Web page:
Thyroid disorders are very common and most who suffer from them are able to live a normal life and continue working without any major issues. There are some thyroid conditions, including those that are considered hypothyroidism, which can be severely debilitating and can potentially qualify you for disability benefits from the Social Security Administration (SSA).
Qualifying Medically for SSD Benefits
The SSA maintains a listing of potentially disabling conditions. That listing is collectively known as the Blue Book. There is however no listing for thyroid disorders in the Blue Book and therefore no way to medically meet a listed condition. This does not mean that you cannot be approved for benefits with hypothyroidism. It simply means the SSA will need to evaluate your application for benefits in another way:
- By comparing your medical records to another listing to see if you medically “match” another disability
- By evaluating your residual functional capacity (RFC) to determine if you are so severely limited by your hypothyroidism and complications that you are unable to maintain gainful employment.
Hypothyroidism can cause a number of very serious complications, including heart and other cardiovascular conditions, depression, anxiety, and pronounced weight loss or gain, among others. If you suffer from cardiac or cardiovascular complications from your hypothyroidism, you may be able to qualify for Social Security Disability (SSD) under one of the following listings:
- Section 4.00 – Cardiovascular
- Section 11.04 – Stroke
It is also important to understand that the SSA will compare your medical records to a number of different listings, if your complications do not all align with a single listed impairment in the Blue Book. They may consult any or all of the following, dependent upon the specifics of your hypothyroidism:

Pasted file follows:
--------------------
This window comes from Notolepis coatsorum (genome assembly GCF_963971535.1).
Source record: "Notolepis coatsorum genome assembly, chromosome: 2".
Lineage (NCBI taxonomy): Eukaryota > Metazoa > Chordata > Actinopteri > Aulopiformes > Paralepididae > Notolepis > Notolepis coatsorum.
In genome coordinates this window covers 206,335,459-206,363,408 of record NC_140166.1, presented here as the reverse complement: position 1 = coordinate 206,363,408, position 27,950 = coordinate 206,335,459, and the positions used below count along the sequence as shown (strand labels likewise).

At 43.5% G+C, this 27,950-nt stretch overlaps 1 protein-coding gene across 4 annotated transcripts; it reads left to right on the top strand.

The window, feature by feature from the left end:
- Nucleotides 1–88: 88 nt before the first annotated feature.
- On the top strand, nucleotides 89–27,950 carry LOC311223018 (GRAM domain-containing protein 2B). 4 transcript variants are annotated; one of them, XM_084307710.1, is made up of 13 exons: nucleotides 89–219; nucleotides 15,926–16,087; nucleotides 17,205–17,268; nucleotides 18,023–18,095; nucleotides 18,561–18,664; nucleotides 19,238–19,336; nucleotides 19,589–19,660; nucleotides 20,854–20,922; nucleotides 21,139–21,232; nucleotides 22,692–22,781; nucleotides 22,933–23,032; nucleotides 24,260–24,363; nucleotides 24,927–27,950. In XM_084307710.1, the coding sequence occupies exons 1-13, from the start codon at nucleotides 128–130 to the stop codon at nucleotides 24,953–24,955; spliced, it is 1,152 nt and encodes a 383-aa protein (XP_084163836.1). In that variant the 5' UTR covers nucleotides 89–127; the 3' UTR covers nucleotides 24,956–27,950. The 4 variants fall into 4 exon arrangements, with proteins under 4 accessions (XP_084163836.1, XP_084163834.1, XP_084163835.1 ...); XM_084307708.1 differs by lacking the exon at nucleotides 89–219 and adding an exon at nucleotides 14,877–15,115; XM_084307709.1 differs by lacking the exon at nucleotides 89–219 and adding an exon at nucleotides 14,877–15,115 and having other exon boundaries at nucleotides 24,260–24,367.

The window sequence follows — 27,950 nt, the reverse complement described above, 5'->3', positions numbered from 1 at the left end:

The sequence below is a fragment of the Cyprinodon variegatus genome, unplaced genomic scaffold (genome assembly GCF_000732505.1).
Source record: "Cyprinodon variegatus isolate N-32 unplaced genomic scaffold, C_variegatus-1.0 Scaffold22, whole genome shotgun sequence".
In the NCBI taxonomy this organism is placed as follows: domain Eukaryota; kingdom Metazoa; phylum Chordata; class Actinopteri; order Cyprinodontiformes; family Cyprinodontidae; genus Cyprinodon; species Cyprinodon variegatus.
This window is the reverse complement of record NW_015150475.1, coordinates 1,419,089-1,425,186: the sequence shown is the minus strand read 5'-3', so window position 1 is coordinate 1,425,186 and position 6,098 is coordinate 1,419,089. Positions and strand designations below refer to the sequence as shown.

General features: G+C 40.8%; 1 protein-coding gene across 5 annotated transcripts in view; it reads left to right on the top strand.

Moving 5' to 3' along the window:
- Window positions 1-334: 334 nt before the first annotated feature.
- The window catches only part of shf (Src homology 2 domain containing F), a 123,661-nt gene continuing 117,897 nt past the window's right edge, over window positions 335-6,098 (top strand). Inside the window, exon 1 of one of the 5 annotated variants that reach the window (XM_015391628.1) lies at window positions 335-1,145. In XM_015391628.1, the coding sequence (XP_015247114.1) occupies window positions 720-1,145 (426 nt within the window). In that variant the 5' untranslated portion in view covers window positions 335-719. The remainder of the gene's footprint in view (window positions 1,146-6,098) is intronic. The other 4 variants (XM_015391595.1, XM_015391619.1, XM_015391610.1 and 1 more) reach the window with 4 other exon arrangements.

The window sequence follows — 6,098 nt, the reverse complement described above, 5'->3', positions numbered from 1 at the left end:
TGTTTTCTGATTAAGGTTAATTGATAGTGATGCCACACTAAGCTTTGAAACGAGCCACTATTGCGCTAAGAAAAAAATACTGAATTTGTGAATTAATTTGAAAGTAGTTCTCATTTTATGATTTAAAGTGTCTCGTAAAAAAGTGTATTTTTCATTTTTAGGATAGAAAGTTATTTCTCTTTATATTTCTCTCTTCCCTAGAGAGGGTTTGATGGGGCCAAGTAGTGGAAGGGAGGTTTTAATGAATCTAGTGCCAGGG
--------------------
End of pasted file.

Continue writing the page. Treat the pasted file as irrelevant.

- Section 1.00Q – for severe weight gain with musculoskeletal complications
- Section 5.08 – for severe weight loss
- Section 12.00 – Mood disorders
- Section 13.09 – Thyroid cancer or benign but invasive thyroid tumors
If the SSA is unable to match your symptoms and complications to any single or group of listings, then they will evaluate your RFC to determine if your daily abilities are so severely impaired that you are unable to work as a result.
Whether you match a listing or must have your RFC evaluated, you must provide the SSA with extensive medical records to document the presence of your hypothyroidism and its debilitating effects, including:
- Physical exam notes, documenting the features of the disease, including any progression in symptoms and complications
- Imaging exam reports, which may include ultrasounds, MRIs, CT scans, or x-rays
- Lab work, supporting the diagnosis of thyroid dysfunction
- Other diagnostic results, reporting complications of hypothyroidism, which may include cardiac function evaluations, psychological assessments, biopsies, or post operative notes
Financially Qualifying for Benefits
In addition to medically qualifying for benefits, you must also meet the financial eligibility rules established by the SSA. There are two disability programs for which you may be eligible with hypothyroidism:
- For Social Security Disability Insurance (SSDI) benefits, you must be unable to hold a job in which you can earn a gainful living, which the SSA considers $1,070 per month for the year 2014. You must additionally have sufficient work credits accumulated from your previous employment. Learn more about work credits here: http://www.disability-benefits-help.org/glossary/work-credits
- For Supplemental Security Income (SSI) benefits, there are no work credits required, but you must have very limited income and other financial resources. Learn more about the SSI financial threshold limits here: http://www.ssa.gov/ssi/
Applying for Benefits
Whether you are applying for SSDI, SSI, or both, you can complete your application for benefits online or in person. Online applications can be completed at any time, via the SSA’s website, here: http://www.ssa.gov/pgm/disability.htm. In person application however require an appointment, which can be made by calling 1-800-772-1213.
Regardless of how you file your application, you should be prepared to wait several months for a decision on your claim. Even then, your application may be denied. If you do receive a denial notice, ensure you request an appeal within 60 days of the date on that notice in order to continue trying for Social Security Disability benefits for your hypothyroidism.
Article by Ram Meyyappan
Social Security Disability Help